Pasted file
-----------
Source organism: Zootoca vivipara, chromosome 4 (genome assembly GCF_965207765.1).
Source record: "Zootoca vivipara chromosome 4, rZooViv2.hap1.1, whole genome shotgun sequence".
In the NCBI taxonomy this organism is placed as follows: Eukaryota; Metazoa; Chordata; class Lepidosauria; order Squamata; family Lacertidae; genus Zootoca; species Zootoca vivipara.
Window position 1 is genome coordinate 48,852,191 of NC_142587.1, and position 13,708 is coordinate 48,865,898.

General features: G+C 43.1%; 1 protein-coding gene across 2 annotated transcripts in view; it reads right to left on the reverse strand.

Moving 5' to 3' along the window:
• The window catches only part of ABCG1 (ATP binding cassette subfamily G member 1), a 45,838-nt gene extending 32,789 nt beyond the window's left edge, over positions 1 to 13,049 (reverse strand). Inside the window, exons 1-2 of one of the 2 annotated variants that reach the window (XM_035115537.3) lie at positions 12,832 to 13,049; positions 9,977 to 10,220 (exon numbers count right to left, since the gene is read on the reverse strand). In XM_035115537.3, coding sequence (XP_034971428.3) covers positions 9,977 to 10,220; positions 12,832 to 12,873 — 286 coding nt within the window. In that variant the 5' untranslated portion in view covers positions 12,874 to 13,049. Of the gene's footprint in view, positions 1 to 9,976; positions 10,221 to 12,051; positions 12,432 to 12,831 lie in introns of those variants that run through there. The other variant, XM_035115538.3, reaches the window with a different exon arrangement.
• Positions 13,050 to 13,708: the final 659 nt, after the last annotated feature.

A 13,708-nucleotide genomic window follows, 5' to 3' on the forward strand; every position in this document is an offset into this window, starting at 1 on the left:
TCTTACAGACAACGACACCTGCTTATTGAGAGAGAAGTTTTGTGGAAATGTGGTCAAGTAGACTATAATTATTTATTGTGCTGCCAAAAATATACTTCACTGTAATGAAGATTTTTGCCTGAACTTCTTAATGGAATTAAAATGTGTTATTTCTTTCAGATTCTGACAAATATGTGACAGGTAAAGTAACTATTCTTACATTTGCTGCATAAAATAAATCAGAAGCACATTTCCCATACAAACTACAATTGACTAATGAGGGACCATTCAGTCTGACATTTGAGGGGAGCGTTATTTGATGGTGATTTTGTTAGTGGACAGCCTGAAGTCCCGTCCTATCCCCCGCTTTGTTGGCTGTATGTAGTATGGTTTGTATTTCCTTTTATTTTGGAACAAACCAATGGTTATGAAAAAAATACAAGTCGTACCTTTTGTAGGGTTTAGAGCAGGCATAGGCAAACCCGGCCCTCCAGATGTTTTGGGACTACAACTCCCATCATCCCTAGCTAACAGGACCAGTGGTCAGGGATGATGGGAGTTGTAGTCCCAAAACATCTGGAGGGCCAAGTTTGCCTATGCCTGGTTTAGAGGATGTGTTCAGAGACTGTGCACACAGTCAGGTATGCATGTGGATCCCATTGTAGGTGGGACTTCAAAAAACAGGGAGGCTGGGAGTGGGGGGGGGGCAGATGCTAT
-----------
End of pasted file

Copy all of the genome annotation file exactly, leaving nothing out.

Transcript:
Source organism: Zootoca vivipara, chromosome 4 (genome assembly GCF_965207765.1).
Source record: "Zootoca vivipara chromosome 4, rZooViv2.hap1.1, whole genome shotgun sequence".
In the NCBI taxonomy this organism is placed as follows: Eukaryota; Metazoa; Chordata; class Lepidosauria; order Squamata; family Lacertidae; genus Zootoca; species Zootoca vivipara.
Window position 1 is genome coordinate 48,852,191 of NC_142587.1, and position 13,708 is coordinate 48,865,898.

General features: G+C 43.1%; 1 protein-coding gene across 2 annotated transcripts in view; it reads right to left on the reverse strand.

Moving 5' to 3' along the window:
• The window catches only part of ABCG1 (ATP binding cassette subfamily G member 1), a 45,838-nt gene extending 32,789 nt beyond the window's left edge, over positions 1 to 13,049 (reverse strand). Inside the window, exons 1-2 of one of the 2 annotated variants that reach the window (XM_035115537.3) lie at positions 12,832 to 13,049; positions 9,977 to 10,220 (exon numbers count right to left, since the gene is read on the reverse strand). In XM_035115537.3, coding sequence (XP_034971428.3) covers positions 9,977 to 10,220; positions 12,832 to 12,873 — 286 coding nt within the window. In that variant the 5' untranslated portion in view covers positions 12,874 to 13,049. Of the gene's footprint in view, positions 1 to 9,976; positions 10,221 to 12,051; positions 12,432 to 12,831 lie in introns of those variants that run through there. The other variant, XM_035115538.3, reaches the window with a different exon arrangement.
• Positions 13,050 to 13,708: the final 659 nt, after the last annotated feature.

A 13,708-nucleotide genomic window follows, 5' to 3' on the forward strand; every position in this document is an offset into this window, starting at 1 on the left:
TCTTACAGACAACGACACCTGCTTATTGAGAGAGAAGTTTTGTGGAAATGTGGTCAAGTAGACTATAATTATTTATTGTGCTGCCAAAAATATACTTCACTGTAATGAAGATTTTTGCCTGAACTTCTTAATGGAATTAAAATGTGTTATTTCTTTCAGATTCTGACAAATATGTGACAGGTAAAGTAACTATTCTTACATTTGCTGCATAAAATAAATCAGAAGCACATTTCCCATACAAACTACAATTGACTAATGAGGGACCATTCAGTCTGACATTTGAGGGGAGCGTTATTTGATGGTGATTTTGTTAGTGGACAGCCTGAAGTCCCGTCCTATCCCCCGCTTTGTTGGCTGTATGTAGTATGGTTTGTATTTCCTTTTATTTTGGAACAAACCAATGGTTATGAAAAAAATACAAGTCGTACCTTTTGTAGGGTTTAGAGCAGGCATAGGCAAACCCGGCCCTCCAGATGTTTTGGGACTACAACTCCCATCATCCCTAGCTAACAGGACCAGTGGTCAGGGATGATGGGAGTTGTAGTCCCAAAACATCTGGAGGGCCAAGTTTGCCTATGCCTGGTTTAGAGGATGTGTTCAGAGACTGTGCACACAGTCAGGTATGCATGTGGATCCCATTGTAGGTGGGACTTCAAAAAACAGGGAGGCTGGGAGTGGGGGGGGGGCAGATGCTAT